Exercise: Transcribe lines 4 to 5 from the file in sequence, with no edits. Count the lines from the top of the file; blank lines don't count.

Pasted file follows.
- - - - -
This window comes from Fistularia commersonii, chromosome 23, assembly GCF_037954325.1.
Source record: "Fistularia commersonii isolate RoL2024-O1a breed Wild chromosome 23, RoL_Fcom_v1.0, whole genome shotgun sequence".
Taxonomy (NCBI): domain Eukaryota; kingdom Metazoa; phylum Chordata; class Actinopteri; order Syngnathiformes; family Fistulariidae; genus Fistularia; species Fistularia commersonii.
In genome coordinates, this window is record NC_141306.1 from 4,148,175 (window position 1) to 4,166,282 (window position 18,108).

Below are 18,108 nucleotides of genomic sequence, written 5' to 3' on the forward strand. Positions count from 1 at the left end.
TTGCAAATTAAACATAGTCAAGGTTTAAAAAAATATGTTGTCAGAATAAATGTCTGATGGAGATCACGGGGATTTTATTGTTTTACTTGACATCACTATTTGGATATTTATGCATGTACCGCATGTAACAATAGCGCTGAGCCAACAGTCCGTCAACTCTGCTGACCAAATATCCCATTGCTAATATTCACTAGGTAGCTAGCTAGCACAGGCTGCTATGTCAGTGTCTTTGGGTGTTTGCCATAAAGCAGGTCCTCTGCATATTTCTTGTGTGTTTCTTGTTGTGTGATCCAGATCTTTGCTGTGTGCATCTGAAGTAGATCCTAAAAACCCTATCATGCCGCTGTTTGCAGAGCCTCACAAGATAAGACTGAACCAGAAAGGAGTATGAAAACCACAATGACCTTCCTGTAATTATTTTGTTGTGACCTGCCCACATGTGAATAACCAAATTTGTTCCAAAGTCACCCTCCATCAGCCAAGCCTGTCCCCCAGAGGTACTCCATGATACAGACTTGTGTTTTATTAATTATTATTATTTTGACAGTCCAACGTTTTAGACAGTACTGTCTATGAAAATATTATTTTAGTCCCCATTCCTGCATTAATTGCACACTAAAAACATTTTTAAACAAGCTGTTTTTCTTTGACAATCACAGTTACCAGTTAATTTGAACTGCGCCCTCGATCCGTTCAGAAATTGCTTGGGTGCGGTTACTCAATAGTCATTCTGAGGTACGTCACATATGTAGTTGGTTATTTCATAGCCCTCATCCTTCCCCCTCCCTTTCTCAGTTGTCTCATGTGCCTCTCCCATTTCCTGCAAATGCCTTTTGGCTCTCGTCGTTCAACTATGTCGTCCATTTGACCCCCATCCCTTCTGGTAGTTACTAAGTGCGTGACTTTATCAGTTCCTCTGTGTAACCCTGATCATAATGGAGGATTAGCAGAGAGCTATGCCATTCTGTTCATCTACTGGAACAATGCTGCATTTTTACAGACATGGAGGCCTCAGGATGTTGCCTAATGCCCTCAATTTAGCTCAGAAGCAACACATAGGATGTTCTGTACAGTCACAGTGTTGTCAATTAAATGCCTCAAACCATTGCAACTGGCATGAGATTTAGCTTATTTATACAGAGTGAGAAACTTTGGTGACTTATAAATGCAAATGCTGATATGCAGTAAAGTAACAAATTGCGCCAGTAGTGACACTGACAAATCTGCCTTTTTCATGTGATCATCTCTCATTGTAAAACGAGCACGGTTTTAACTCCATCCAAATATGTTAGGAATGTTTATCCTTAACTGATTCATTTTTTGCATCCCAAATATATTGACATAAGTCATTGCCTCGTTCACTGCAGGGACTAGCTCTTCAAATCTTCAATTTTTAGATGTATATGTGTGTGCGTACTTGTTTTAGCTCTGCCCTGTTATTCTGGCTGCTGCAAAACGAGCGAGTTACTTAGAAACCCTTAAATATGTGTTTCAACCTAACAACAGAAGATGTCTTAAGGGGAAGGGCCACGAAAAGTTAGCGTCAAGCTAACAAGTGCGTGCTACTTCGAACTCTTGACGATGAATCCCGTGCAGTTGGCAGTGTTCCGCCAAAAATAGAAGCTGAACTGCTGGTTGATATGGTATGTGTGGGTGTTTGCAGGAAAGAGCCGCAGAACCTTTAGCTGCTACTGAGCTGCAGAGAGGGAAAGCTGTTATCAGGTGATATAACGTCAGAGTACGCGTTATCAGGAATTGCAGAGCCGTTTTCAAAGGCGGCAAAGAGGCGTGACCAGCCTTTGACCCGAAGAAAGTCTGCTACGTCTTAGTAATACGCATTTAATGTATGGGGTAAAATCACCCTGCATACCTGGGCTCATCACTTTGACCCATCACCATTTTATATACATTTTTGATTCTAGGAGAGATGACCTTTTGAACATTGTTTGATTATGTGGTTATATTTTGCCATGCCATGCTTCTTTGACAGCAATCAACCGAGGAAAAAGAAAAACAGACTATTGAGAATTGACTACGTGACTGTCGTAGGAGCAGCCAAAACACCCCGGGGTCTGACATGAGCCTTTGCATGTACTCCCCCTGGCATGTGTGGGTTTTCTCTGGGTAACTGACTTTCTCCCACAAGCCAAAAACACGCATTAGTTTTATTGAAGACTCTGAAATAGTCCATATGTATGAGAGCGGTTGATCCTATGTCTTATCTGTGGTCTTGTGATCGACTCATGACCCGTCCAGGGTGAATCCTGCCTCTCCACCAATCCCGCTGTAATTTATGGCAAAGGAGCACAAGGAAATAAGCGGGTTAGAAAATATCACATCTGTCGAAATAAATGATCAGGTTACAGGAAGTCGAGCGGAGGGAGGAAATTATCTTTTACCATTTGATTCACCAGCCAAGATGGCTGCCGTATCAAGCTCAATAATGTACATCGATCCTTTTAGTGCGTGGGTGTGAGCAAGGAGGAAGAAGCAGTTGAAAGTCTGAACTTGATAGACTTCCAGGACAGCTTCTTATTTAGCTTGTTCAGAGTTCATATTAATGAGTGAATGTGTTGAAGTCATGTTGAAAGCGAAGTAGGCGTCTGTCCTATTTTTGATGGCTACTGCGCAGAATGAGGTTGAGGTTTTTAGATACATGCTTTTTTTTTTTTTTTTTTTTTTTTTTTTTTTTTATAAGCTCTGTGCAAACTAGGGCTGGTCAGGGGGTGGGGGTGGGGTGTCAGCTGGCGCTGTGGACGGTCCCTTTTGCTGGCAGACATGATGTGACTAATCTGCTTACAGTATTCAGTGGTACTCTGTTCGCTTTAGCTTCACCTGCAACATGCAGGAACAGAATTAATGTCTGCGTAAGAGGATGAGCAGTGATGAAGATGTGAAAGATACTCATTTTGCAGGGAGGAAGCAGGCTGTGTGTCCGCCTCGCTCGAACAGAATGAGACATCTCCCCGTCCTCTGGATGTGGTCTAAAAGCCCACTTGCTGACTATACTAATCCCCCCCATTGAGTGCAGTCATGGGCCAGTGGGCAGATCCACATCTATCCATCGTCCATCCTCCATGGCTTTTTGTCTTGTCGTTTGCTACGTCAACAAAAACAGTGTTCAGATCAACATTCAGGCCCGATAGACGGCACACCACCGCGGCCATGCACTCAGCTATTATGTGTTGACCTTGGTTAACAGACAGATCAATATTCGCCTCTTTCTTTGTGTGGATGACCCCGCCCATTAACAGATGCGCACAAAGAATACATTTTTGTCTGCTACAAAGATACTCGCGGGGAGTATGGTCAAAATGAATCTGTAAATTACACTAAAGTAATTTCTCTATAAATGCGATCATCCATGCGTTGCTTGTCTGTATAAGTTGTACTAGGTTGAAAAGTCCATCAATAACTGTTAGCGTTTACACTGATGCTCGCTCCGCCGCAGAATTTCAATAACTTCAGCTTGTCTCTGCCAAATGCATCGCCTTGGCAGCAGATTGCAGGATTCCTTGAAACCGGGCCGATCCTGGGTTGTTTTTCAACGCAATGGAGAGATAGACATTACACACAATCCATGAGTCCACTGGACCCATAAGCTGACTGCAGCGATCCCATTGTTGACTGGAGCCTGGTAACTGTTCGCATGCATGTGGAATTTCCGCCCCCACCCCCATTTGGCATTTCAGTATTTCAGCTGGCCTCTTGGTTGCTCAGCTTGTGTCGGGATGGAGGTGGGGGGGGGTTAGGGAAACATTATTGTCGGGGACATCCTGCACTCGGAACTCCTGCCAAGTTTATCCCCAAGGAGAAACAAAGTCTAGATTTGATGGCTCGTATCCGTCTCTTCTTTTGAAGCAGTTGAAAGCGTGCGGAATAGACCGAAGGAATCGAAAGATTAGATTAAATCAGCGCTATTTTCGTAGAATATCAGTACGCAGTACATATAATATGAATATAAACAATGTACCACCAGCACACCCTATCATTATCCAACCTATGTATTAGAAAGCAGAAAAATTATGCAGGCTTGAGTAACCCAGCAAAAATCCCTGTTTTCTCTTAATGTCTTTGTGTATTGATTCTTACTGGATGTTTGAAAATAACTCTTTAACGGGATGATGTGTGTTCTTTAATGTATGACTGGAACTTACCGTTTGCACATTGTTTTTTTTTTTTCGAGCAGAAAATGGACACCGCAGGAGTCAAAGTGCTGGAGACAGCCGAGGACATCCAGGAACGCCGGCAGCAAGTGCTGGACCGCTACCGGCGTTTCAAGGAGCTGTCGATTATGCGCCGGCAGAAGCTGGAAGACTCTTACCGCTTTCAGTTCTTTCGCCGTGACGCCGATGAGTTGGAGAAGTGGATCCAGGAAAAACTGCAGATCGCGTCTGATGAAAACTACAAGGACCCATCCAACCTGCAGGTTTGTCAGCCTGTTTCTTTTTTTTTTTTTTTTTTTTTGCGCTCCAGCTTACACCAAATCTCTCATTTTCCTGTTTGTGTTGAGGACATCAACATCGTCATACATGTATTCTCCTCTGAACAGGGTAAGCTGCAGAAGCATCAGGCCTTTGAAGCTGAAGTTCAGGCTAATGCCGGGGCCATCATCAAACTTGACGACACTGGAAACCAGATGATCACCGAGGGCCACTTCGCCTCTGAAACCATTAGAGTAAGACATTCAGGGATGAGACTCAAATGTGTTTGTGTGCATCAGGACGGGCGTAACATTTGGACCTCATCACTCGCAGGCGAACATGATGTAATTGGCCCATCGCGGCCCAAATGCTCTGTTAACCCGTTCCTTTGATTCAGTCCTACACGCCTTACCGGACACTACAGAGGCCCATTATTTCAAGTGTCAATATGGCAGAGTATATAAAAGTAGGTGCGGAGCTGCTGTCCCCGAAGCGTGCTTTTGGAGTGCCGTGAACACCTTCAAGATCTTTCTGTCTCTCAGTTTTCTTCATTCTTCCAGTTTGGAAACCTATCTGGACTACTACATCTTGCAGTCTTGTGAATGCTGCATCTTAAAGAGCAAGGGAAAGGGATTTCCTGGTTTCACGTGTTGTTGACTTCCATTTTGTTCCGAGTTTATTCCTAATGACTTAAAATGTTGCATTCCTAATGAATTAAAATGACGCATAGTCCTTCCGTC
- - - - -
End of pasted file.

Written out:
In genome coordinates, this window is record NC_141306.1 from 4,148,175 (window position 1) to 4,166,282 (window position 18,108).

Below are 18,108 nucleotides of genomic sequence, written 5' to 3' on the forward strand. Positions count from 1 at the left end.